This is the abridged edition of my weekly “Run Long, Run Healthy” newsletter. It goes to those who are free subscribers.
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New fueling strategy: Carbo-load first, then have one high-fat meal
Runners and researchers have spent a lot of effort in the last 20 years looking for ways to maximize endurance performance by manipulating diet in the hours and days before a big race. The goal? To arrive at a point where the body burns optimal amounts of fat and carbohydrate.
One approach that has been tried: Get keto-adapted with a high-fat diet, then switch to carbs for several days pre-event. That generally didn’t produce good results. A new paper proposes the opposite strategy: Carbo-load first, then consume fat for your last meal before racing.
This seemed to work, with the researchers noting that “One high-fat meal following carbohydrate loading reduced muscle and liver glycogen use during the 60-minute exercise.” Conclusion: “This dietary approach may be applied as a strategy to optimize energy utilization during endurance exercise.” More at J of Strength & Conditioning Research.
Inspiratory muscle training extends respiratory endurance
Inspiratory muscle training continues to look good in recent research studies. In one 6-week training study, it proved successful at “lowering resting blood pressure and improving inspiratory muscle strength.” Thus it “extended the capacity for respiratory work and endurance in healthy, recreationally-active young adults. The outcomes have implications for athletic conditioning and for attaining and maintaining cardiorespiratory fitness.”
Another research project looked into the effect of a brief warmup with increased inspiratory muscle breathing on runner performance during 30 second sprints. The breath work was “effective in increasing the peak and mean relative running power.” The investigators “recommend this respiratory strategy to improve exercise and recovery.” More at Biology.
Carbon plates mainly benefit faster runners
The above-reviewed shoes have some form of a stiff plate running through the midsole along with a new super-foam as the main midsole material. So which of the two is providing the “super” burst of speed and endurance? Good question.
A number of top running biomechanists have hypothesized that most or all of the benefit comes from the new generation of super-foams rather than from the stiff plates. In this new paper, researchers specifically investigated how shoe-stiffness (from carbon plates) affected running economy in a varied group of runners.
Conclusion: Those rated “high level” runners [which I presume to mean “faster”] gained some benefit from running in stiff shoes. “Whereas medium-level runners did not.” Roughly one-third of all runner-subjects actually exhibited worse running economy in stiffer shoes.
What does all this mean? First, to bend a stiff carbon plate and gain some energy return, you have to hit the ground hard. That’s what faster runners do vs slower runners. Second, and central to all shoe-runner interactions: “This study emphasizes the importance of individual response examination to understand the effect of footwear on runner's performance.” More at European J of Applied Physiology.s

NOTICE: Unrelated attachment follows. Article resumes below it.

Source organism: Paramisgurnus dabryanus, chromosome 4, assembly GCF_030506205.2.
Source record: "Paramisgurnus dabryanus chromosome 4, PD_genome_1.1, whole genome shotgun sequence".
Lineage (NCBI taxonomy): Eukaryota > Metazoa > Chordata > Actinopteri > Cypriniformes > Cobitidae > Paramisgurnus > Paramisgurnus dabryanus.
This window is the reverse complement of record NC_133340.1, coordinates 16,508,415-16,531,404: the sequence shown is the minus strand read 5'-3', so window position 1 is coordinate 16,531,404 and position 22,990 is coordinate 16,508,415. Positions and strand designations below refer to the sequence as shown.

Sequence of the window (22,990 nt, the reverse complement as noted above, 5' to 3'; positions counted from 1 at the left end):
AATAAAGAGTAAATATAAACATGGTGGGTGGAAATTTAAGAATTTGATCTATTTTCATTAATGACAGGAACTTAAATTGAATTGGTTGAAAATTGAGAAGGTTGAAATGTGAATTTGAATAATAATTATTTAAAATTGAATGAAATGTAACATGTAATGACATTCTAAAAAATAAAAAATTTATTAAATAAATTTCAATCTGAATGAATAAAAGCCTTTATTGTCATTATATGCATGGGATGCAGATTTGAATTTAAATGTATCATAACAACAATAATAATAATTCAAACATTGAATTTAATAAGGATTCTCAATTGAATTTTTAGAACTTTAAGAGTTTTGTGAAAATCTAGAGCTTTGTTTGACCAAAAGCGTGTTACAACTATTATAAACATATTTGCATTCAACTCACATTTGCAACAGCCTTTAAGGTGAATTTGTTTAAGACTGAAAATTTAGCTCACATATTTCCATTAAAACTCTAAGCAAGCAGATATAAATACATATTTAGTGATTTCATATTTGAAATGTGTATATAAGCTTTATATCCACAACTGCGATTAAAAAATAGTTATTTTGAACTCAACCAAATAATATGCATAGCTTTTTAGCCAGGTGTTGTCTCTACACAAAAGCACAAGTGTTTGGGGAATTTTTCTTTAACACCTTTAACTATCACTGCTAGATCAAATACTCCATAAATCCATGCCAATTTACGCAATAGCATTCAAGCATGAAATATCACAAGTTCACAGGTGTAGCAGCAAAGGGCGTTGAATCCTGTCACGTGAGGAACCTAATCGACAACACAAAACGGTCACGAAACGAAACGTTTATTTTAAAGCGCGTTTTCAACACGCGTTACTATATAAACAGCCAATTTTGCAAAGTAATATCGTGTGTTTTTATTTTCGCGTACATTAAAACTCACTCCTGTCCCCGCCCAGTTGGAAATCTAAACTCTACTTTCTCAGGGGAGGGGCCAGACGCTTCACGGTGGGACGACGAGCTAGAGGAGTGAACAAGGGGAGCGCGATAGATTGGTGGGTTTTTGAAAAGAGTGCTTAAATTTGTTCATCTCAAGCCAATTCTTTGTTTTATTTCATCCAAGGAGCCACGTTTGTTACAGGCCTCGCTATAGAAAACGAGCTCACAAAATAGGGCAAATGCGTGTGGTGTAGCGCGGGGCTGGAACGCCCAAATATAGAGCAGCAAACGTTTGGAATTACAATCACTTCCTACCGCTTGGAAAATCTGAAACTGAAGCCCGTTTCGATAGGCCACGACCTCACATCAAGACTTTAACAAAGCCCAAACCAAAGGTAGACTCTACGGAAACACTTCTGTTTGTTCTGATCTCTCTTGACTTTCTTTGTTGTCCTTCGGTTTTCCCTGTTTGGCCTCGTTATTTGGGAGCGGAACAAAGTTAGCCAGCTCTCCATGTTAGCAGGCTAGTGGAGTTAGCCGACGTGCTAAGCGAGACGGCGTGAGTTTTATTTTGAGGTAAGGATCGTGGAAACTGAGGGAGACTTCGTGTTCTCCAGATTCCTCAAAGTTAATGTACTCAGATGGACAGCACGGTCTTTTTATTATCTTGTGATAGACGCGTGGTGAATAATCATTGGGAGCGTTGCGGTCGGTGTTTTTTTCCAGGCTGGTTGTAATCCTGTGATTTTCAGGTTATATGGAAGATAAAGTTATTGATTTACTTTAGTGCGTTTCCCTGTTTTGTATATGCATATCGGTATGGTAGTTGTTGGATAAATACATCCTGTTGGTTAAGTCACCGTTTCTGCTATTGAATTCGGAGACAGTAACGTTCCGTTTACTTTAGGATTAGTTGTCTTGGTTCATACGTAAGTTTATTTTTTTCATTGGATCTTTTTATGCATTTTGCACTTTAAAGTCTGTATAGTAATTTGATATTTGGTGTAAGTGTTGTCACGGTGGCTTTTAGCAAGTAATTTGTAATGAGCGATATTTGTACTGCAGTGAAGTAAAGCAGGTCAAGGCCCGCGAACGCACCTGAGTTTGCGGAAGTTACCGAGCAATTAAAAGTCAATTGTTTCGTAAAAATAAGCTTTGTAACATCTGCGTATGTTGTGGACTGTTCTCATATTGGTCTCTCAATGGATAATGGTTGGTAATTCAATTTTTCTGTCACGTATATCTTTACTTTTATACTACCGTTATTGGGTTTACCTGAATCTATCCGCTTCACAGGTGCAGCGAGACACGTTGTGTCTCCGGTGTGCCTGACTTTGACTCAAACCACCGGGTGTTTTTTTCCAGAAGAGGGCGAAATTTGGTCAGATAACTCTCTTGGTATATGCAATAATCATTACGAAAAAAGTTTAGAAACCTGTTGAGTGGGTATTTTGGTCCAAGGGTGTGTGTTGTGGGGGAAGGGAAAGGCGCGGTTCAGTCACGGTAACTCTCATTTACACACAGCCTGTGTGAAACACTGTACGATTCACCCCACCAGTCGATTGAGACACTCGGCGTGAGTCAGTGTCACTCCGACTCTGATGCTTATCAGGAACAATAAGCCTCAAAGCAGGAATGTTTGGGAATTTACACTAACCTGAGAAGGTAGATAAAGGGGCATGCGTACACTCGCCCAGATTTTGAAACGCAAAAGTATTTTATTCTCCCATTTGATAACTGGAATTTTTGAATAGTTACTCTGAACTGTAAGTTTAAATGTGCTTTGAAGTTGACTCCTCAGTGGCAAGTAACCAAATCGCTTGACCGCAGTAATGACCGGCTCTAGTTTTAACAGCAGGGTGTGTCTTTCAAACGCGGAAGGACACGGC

Best lifestyle approaches to depression
As mental health becomes a larger and larger social concern across the country and globe, we try to learn more about underlying factors and possible action steps. Taking a wide view of running, I’d say we’ve largely agreed that it can be helpful but definitely not a guaranteed preventative. It’s like heart disease: Running is great, but there are other powerful factors as well.
Here’s a wonderful and looong (54 pages, free full-text) “Clinical Guidelines” review from several professional groups. When it comes to lifestyle therapies (as opposed to meds), it finds that the “recommendations with the highest rating” against Major Depressive Disease are: exercise, relaxation techniques, work directed interventions, sleep, and mindfulness therapies. “Interventions related to diet and green space were recommended, but with a lower strength of evidence.” More at The World Journal of Biological Psychiatry.
SHORT STUFF you don’t want to miss
>>> For increased strength, “get to the gym, and get there regularly,” says expert Stu Phillips. Don’t worry about protein.
That’s it for now. Thanks for reading. See you again next week. Amby
NOTE: If you were a subscriber to the complete, full-text version of RLRH for $4/month, you would also have received news about:
# Does Strava boost your running or diminish it?
# How menthol “facilitates breathing comfort” during hard exercise
# The benefits of more sodium in marathon drinks and fuels
# Should you PIMP your stride to avoid injuries?
# Why “Use it or lose it” seems solid advice for knee arthritis
# The truth about bread as a healthful food
# The International Olympic committee’s new guidelines on respiratory illness among athletes
# Why running provides better blood glucose control than cycling for those with Type 1 diabetes
# Dangerous outcomes when a mom consumes too much processed food during pregnancy and child-rearing
# A great endurance quote from Confucius
CLICK HERE to upgrade to the complete, full-text edition ($4 month). You can cancel at any time.